Katti Batti ***
Dir: Nikhil Advani. With: Imran Khan, Kangana Ranaut, Vivan Bhatena. 135 mins. Cert: 12A
Anybody studying auteurism, and its possible application within Bollywood circles, might fashion an instructive double-bill out of two current releases. A fortnight ago, director Nikhil Advani’s name appeared on the credits of Hero, would-be showcase for buff rookie Sooraj Pancholi; throughout that dog’s dinner, you sensed producer Salman Khan – Pancholi’s mentor – looming over Advani, cracking his knuckles. Understandable, then, if Advani turned to his other 2015 project, the tragic romance Katti Batti, for light relief. Though the new film’s subject is fracture – it’s one of those (500) Days of Summer affairs, setting relationship and post-split recovery side by side – it’s far more coherent: even its mistakes are all Advani’s own.
Here are a couple of on-off college sweethearts proceeding through their twenties, and encountering all the comedowns those years have been known to entail. Hero Madhav (Imran Khan), commonly known as Maddy, is another of recent cinema’s sensitive, bespectacled architects; his beloved Payal (Kangana Ranaut) a somewhat cruel and mocking beauty from rich stock. We open on Maddy’s happy memories of the couple’s postgraduate domestic bliss, before a crash cut reveals he’s being rushed to hospital, having knocked back some bleach; thereafter, Advani cleaves to the (500) Days template, shuffling backwards and forwards chronologically as the recuperating Maddy replays key scenes and moments in his head.
Those left befuddled by Hero’s narrative and tonal inconsistencies may be relieved there is some kind of structure in place, however secondhand: the further we get into the lovers’ skylarking, the more jolting it is to be whizzed back to the cold and lonely present. Almost everything in this script bolsters our understanding of the central relationship. Clever interpolation of the Devdas legend immediately trumps Hero’s arbitrary foray into am-dram; even Maddy’s pet turtle might stand as a substitute for the child this couple never had. If that exposes how Katti Batti teeters on the verge of self-pity, then the second half offers some mitigation, venturing the idea that Maddy’s perspective might not be entirely reliable.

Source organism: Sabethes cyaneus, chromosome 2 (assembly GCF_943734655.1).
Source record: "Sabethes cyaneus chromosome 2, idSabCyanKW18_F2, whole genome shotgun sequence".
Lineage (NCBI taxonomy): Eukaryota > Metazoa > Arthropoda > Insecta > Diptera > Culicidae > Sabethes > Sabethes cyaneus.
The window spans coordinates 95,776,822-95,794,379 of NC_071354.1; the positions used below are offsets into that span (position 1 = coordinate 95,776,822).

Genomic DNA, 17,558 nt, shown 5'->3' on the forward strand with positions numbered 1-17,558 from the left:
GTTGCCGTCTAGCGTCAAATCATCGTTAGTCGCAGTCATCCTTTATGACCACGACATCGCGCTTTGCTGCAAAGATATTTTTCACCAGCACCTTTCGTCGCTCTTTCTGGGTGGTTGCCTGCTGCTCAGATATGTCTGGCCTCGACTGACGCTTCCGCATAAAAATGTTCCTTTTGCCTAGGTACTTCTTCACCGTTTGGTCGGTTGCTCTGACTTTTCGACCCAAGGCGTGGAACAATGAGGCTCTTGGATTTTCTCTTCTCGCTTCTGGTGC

Advani demonstrates a surer touch with these (established) young performers than he ever did around Pancholi: he elicits particularly sympathetic work from Khan, whose Maddy seems both legitimately hurt and someone who might well make himself a fool for love. (He’s not, I suspect, called Maddy for nothing: viewers will have their own opinions on where his behaviour falls on the sweet-to-stalkerish spectrum.) Ranaut suffers from the conception of Payal as somewhere between incomplete picture and total projection, although anyone with eyes could see how she might make a sucker out of somebody, and several post-interval scenes allow her to fight for this character as more than just an illusion.
The finale barely convinces: Advani is himself hooked on this pairing’s cosmic rightness, despite gathering evidence enough to suggest all parties might do better to walk away. Still, there are modest, fleeting pleasures getting there: a nightclub number where, for once, everyone dances without obvious choreography, and – among the unusual Shankar-Ehsaan-Loy songs – one standout (“Sau Aasoon”) which actually sounds as though it’s been recorded by jamming musos rather than something repeatedly rinsed through Autotune. You’ll likely forget the whole in a heartbeat, but there are flickers of sincere emotion here – vital signs that show Advani can still assemble a functioning entertainment when he hasn’t got the heavies round.
Katti Batti is now playing in cinemas nationwide.